Received date: February 02, 2016 Accepted date: March 14, 2016 Published date: March 21, 2016
Citation: Shi A, Guan X, Han L, Dong Y, Li W, et al. (2016) Expression of Stem Cells Marker ALDH1 in Premalignant Lesions, Cancer, Benign Hyperplasia and Normal Duct of Human Breast . Adv Cancer Prev 1:107. doi:10.4172/acp.1000107
Copyright: © 2016 Shi A, et al. This is an open-access article distributed under the terms of the Creative Commons Attribution License, which permits unrestricted use, distribution, and reproduction in any medium, provided the original author and source are credited.
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Purpose: To study the differences of ALDH1 expression in Invasive Ductal Carcinoma (IDC), Atypical Ductal Hyperplasia (ADH), Usual Ductal Hyperplasia (UDH) and normal ducts and their clinical significance. Materials and Methods: Immunohistochemistry method was used to detect the expression of ALDH1 in 160 cases of IDC, 50 cases of ADH, 20 cases of UDH and 22 normal duct cases. Results: ALDH1 was expressed in a few cells in most samples except in a few cases of ADH, UDH and normal ducts, in which ALDH1 expression showed extensive distribution. The positive rate of ALDH1 expression in luminal epithelial cytoplasm of IDC, ADH and UDH was 35%, 64% and 80%, while in myoepithelial cells and stroma of IDC, ADH and UDH was 40%, 52% and 70%. ALDH1 expression in luminal epithelial cytoplasm of IDC has correlation with OS and RFS of the breast cancer patients (P<0.05). However, in myoepithelial cells and the stroma of IDC, no correlation was found in OS and RFS (P>0.05). The chi-square test of ALDH1 expression in luminal epithelial cytoplasm of three kinds of tissues has shown statistical significance (P<0.05). Statistical significance was also found in myoepithelial cells and stroma of three kinds of tissues (P<0.05). We evaluated the semiquantitative expression of ALDH1 using a score based on positive cells rate and staining density in benign lesions. The score of ALDH1 in luminal epithelial cytoplasm expression is 3, 2, and 1 while myoepithelial cells and stroma expression are 3, 2, and 2 in ADH，UDH and normal ducts respectively. ALDH1 expression in either luminal epithelial cytoplasm or in myoepithelial cells and stroma in ADH is higher than that in UDH and normal duct, but there is no significance according to the Kruskal-Wallis rank sum test (P>0.05). Conclusion: The positive expression of ALDH1 may play a role during the evolution of disease from ADH to breast cancer, as ALDH1 has a predicted value in outcome of breast cancer.
Stem cells; Cancer; Hyperplasia; Carcinoma; Stroma
Recent research demonstrates that tumors originate from the Cancer Stem Cells (CSCs) or Tumor Initiated Cells (TIC) , which are called breast cancer stem cellsin breast cancer. The breast cancer stem cells have the ability of infinite proliferation and multi-directional differentiation by themselves. They are also insensitive to chemotherapy or hormone therapy and are able to form tumors after primary treatment; therefore, there is a strong implication that the breast cancer stem cells may be the root of breast cancer recurrence and metastasis . But where are cancer stem cells from? It is well known that normal stem cells or progenitors can transform malignantly to cancer stem cells by accumulating genetic mutation [3-5]. Tomasetti and Vogelstein  recently found a highly positive correlation (Spearman’s rho = 0.81; P<3.5 × 10−8) between the number of normal stem cell divisions in a tissue and the risk of cancer in that tissue. This implies that restricting the number of stem cell divisions will reduce the cancer risk . However, this raises the concern of whether stem cells are more common in the mammary premalignant lesions than in normal ducts, UDH, or even cancer, as this may suggest that stem cell divisions are more frequent in premalignant lesion. Proliferation and divisions of stem cells in a premalignant lesion may lead the carcinogenesis.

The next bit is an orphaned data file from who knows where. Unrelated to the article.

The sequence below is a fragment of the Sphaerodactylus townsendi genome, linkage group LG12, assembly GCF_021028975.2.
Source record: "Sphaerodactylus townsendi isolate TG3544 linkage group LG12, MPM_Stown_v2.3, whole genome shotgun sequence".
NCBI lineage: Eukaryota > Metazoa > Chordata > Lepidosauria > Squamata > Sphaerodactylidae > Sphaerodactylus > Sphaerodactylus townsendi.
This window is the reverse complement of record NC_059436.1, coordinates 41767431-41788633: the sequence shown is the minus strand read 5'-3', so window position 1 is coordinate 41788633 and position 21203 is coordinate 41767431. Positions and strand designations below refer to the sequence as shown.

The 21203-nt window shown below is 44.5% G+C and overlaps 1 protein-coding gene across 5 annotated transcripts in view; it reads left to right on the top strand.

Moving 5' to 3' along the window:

Atypical Ductal Hyperplasia(ADH) is a frequently detected precancerous lesion in the breast of individuals aged 40 -50. Autopsy studies detected moderate to severe hyperplasia in over 30% of women aged 45-54 [8-10]. ADH is a well-established precursor of breast cancer [11-14]. Women with ADH have approximately fivefold increased risk of developing breast cancer [13-17]. In addition, gene expression profiling of ADH, Ductal CarcinomaIn Situ (DCIS), and Invasive Ductal Carcinoma (IDC) showed that these three stages of breast cancer are highly similar to each other at the transcriptional level , further suggesting that ADH is a precursor during breast cancer evolution. However, very little is known about the stem cells profile in these precancerous lesions. To measure the number of stem cells and understand their proliferating state in ADH compared with UDH and normal duct is helpful in order to generate a strategy of cancer prevention.
Aldehyde Dehydrogenase 1 (ALDH1) is a basic substance used in the function and metabolism of the normal stem cells and cancer stem cells. A large number of clinical experiments indicate that breast cancer cells that possess high ALDH1 activity  contribute to recurrence and metastasis, leading to poor prognosis and lower survival rates. A series of reports prove that ALDH1 can be used as an ideal marker of breast cancer stem cells . Dong Yi  has shown that patients with positive ALDH1 expression in primary tumors and in ALNM had significantly shorter Relapse-Free Survival (RFS) times and Overall Survival (OS) times compared to those whose tissues were ALDH1 negative. However, Bednarz-Knoll  reported ALDH1 (+) stroma in the primary tumor correlated to longer disease-free and metastasis-free times as well as overall survival, having an independent prognostic impact on DFS. Anwar  found that the ability of breast epithelial cells to undergo an epithelial-to-mesenchymal transition has been linked to the acquisition of stem cell properties and enhanced tumor invasion, metastasis, and resistance to available treatments . ALDH1 is an ideal marker of breast stem cells. We found that the pattern of ALDH1 expression is in both cytoplasm and matrix. As we know, stem cells have a characteristic undergoing EMT. If we detect ALDH1 in the myoepithelial cells and mesenchymal cells, we could assume there are cancer stem cells of these cells, we could also assume the cancer stem cells come from breast epithelial cells which undergo an epithelial-to-mesenchymal transition. So the expression of ALDH1 in the myoepithelial cells and mesenchymal cells may play a role in Epithelial-Mesenchymal Transition (EMT). To inhibit stem cell division and cells undergoing epithelial-to-mesenchymal transition in ADH is an attractive target for therapy and breast cancer prevention. In this present study, we attempt to explore the significance of ALDH1 expression and localization in the mammary tumor and in ADH.